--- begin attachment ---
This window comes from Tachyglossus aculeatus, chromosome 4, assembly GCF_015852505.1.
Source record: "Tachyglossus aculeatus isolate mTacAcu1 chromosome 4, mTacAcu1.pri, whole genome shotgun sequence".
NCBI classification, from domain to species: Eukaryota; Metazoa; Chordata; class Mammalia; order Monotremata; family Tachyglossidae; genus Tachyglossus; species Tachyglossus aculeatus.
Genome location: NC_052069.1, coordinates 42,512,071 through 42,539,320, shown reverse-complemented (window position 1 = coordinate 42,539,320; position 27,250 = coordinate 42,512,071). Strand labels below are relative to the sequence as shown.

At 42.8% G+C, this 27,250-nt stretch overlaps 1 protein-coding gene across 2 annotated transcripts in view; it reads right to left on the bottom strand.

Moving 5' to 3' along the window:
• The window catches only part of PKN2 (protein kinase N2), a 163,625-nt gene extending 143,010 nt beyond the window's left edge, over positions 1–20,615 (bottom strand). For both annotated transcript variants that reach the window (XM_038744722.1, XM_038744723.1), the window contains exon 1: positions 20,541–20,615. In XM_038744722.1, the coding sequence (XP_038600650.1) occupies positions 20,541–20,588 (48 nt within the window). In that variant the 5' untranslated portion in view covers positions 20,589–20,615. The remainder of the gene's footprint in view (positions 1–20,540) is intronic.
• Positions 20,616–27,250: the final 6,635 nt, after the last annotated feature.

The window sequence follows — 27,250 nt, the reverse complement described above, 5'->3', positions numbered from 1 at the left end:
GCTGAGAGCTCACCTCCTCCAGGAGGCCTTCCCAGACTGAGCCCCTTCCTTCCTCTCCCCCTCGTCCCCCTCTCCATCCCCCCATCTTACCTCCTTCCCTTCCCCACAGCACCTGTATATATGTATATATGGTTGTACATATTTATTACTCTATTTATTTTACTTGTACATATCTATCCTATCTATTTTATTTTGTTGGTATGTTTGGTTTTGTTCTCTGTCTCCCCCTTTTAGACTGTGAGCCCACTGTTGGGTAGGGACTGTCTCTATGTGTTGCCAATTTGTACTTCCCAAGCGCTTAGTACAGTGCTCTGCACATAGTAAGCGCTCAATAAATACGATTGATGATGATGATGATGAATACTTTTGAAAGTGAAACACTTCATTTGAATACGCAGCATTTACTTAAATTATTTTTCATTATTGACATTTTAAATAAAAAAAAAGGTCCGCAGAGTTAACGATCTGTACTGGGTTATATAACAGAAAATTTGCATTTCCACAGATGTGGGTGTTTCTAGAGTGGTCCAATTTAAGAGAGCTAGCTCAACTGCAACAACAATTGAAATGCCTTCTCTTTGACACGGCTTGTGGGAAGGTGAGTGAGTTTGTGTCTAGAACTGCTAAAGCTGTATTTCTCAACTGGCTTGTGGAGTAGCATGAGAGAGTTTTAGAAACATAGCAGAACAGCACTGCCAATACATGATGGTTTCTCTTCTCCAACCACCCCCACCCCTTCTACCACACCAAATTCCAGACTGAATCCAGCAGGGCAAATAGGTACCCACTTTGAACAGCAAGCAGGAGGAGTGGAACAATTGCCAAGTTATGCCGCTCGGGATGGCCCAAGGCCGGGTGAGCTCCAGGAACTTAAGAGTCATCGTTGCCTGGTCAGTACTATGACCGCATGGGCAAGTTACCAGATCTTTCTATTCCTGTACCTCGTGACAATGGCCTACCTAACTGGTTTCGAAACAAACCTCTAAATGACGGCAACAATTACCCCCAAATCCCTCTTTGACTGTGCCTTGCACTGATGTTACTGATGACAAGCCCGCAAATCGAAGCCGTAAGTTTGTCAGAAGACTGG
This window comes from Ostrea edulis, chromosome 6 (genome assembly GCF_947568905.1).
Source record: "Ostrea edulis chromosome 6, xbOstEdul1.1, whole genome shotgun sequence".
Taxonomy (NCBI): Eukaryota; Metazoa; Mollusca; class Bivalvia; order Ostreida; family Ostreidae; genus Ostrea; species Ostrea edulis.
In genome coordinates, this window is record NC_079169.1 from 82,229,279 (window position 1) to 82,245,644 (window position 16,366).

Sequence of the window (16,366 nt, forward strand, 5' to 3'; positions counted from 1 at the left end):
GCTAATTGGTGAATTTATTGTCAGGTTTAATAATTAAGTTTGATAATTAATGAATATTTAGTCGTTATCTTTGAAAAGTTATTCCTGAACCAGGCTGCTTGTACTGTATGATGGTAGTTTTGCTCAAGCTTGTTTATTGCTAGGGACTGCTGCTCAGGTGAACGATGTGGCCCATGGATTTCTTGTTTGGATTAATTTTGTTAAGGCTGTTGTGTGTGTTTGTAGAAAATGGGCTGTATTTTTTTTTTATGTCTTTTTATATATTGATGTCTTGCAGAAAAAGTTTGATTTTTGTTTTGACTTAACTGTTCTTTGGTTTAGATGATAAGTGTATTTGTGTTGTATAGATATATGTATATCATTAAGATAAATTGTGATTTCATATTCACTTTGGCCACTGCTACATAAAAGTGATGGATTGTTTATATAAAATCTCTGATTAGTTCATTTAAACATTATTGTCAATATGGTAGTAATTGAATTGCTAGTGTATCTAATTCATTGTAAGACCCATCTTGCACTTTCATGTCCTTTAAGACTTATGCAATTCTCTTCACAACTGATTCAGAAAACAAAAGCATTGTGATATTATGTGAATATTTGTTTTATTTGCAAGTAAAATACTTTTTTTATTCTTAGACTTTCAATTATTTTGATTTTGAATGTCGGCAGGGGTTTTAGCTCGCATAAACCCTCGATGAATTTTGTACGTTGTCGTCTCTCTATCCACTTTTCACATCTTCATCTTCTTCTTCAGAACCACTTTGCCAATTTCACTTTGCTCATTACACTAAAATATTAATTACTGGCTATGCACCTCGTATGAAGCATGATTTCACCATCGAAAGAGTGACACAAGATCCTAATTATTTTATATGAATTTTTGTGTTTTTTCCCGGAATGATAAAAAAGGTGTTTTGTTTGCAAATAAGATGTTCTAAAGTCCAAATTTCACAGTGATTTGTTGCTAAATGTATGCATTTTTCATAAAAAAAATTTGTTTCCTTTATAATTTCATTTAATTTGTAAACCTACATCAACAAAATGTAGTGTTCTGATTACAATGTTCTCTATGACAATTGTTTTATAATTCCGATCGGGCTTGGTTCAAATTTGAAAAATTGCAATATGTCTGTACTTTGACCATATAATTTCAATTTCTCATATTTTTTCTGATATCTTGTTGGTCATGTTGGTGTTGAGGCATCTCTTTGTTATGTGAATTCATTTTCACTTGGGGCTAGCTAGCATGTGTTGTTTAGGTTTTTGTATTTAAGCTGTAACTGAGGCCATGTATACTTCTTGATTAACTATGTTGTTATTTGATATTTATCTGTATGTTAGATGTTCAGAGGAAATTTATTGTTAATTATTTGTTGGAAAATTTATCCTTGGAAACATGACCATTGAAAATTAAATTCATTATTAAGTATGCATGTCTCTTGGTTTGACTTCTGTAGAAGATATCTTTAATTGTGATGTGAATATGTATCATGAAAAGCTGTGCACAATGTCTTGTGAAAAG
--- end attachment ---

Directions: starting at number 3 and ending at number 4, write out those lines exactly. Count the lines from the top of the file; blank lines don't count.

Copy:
NCBI classification, from domain to species: Eukaryota; Metazoa; Chordata; class Mammalia; order Monotremata; family Tachyglossidae; genus Tachyglossus; species Tachyglossus aculeatus.
Genome location: NC_052069.1, coordinates 42,512,071 through 42,539,320, shown reverse-complemented (window position 1 = coordinate 42,539,320; position 27,250 = coordinate 42,512,071). Strand labels below are relative to the sequence as shown.